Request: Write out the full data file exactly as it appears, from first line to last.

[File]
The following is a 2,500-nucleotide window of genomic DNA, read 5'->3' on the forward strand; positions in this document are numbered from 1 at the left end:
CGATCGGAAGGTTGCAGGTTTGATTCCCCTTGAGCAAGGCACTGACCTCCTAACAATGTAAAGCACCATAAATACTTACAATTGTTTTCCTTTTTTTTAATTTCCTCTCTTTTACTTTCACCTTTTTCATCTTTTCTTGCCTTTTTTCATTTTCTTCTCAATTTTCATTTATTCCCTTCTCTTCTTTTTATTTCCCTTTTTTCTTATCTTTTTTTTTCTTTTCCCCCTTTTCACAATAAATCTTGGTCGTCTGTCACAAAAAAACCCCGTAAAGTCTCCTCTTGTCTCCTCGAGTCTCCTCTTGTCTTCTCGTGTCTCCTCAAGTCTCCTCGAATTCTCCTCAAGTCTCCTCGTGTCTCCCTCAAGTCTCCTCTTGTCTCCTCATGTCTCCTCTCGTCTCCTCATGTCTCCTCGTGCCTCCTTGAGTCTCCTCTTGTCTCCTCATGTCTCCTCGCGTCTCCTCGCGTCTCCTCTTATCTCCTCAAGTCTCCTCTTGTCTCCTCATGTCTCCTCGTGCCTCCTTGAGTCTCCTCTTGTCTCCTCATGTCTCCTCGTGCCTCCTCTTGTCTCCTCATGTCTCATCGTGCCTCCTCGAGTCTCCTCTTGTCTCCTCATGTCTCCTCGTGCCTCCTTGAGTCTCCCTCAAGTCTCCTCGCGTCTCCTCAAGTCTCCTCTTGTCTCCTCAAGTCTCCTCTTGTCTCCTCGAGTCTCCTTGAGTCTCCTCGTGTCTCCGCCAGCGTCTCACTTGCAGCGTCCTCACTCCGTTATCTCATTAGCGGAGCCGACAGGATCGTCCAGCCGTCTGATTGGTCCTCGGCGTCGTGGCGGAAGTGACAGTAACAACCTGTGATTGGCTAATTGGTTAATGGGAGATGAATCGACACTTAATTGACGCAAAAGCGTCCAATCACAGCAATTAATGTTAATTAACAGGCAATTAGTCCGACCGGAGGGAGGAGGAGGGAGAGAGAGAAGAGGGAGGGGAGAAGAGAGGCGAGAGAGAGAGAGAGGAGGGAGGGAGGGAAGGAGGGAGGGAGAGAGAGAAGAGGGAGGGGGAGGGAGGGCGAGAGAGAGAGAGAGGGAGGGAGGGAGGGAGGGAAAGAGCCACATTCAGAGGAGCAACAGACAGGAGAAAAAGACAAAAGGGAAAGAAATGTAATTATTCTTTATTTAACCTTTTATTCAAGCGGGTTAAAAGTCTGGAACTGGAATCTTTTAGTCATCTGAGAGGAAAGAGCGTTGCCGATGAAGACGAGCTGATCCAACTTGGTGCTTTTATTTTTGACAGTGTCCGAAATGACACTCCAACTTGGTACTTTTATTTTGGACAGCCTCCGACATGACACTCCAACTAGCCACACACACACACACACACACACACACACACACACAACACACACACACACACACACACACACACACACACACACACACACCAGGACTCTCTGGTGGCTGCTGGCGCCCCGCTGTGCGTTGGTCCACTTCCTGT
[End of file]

The following is a 2,500-nucleotide window of genomic DNA, read 5'->3' on the forward strand; positions in this document are numbered from 1 at the left end:
CGATCGGAAGGTTGCAGGTTTGATTCCCCTTGAGCAAGGCACTGACCTCCTAACAATGTAAAGCACCATAAATACTTACAATTGTTTTCCTTTTTTTTAATTTCCTCTCTTTTACTTTCACCTTTTTCATCTTTTCTTGCCTTTTTTCATTTTCTTCTCAATTTTCATTTATTCCCTTCTCTTCTTTTTATTTCCCTTTTTTCTTATCTTTTTTTTTCTTTTCCCCCTTTTCACAATAAATCTTGGTCGTCTGTCACAAAAAAACCCCGTAAAGTCTCCTCTTGTCTCCTCGAGTCTCCTCTTGTCTTCTCGTGTCTCCTCAAGTCTCCTCGAATTCTCCTCAAGTCTCCTCGTGTCTCCCTCAAGTCTCCTCTTGTCTCCTCATGTCTCCTCTCGTCTCCTCATGTCTCCTCGTGCCTCCTTGAGTCTCCTCTTGTCTCCTCATGTCTCCTCGCGTCTCCTCGCGTCTCCTCTTATCTCCTCAAGTCTCCTCTTGTCTCCTCATGTCTCCTCGTGCCTCCTTGAGTCTCCTCTTGTCTCCTCATGTCTCCTCGTGCCTCCTCTTGTCTCCTCATGTCTCATCGTGCCTCCTCGAGTCTCCTCTTGTCTCCTCATGTCTCCTCGTGCCTCCTTGAGTCTCCCTCAAGTCTCCTCGCGTCTCCTCAAGTCTCCTCTTGTCTCCTCAAGTCTCCTCTTGTCTCCTCGAGTCTCCTTGAGTCTCCTCGTGTCTCCGCCAGCGTCTCACTTGCAGCGTCCTCACTCCGTTATCTCATTAGCGGAGCCGACAGGATCGTCCAGCCGTCTGATTGGTCCTCGGCGTCGTGGCGGAAGTGACAGTAACAACCTGTGATTGGCTAATTGGTTAATGGGAGATGAATCGACACTTAATTGACGCAAAAGCGTCCAATCACAGCAATTAATGTTAATTAACAGGCAATTAGTCCGACCGGAGGGAGGAGGAGGGAGAGAGAGAAGAGGGAGGGGAGAAGAGAGGCGAGAGAGAGAGAGAGGAGGGAGGGAGGGAAGGAGGGAGGGAGAGAGAGAAGAGGGAGGGGGAGGGAGGGCGAGAGAGAGAGAGAGGGAGGGAGGGAGGGAGGGAAAGAGCCACATTCAGAGGAGCAACAGACAGGAGAAAAAGACAAAAGGGAAAGAAATGTAATTATTCTTTATTTAACCTTTTATTCAAGCGGGTTAAAAGTCTGGAACTGGAATCTTTTAGTCATCTGAGAGGAAAGAGCGTTGCCGATGAAGACGAGCTGATCCAACTTGGTGCTTTTATTTTTGACAGTGTCCGAAATGACACTCCAACTTGGTACTTTTATTTTGGACAGCCTCCGACATGACACTCCAACTAGCCACACACACACACACACACACACACACACACACACAACACACACACACACACACACACACACACACACACACACACACACCAGGACTCTCTGGTGGCTGCTGGCGCCCCGCTGTGCGTTGGTCCACTTCCTGT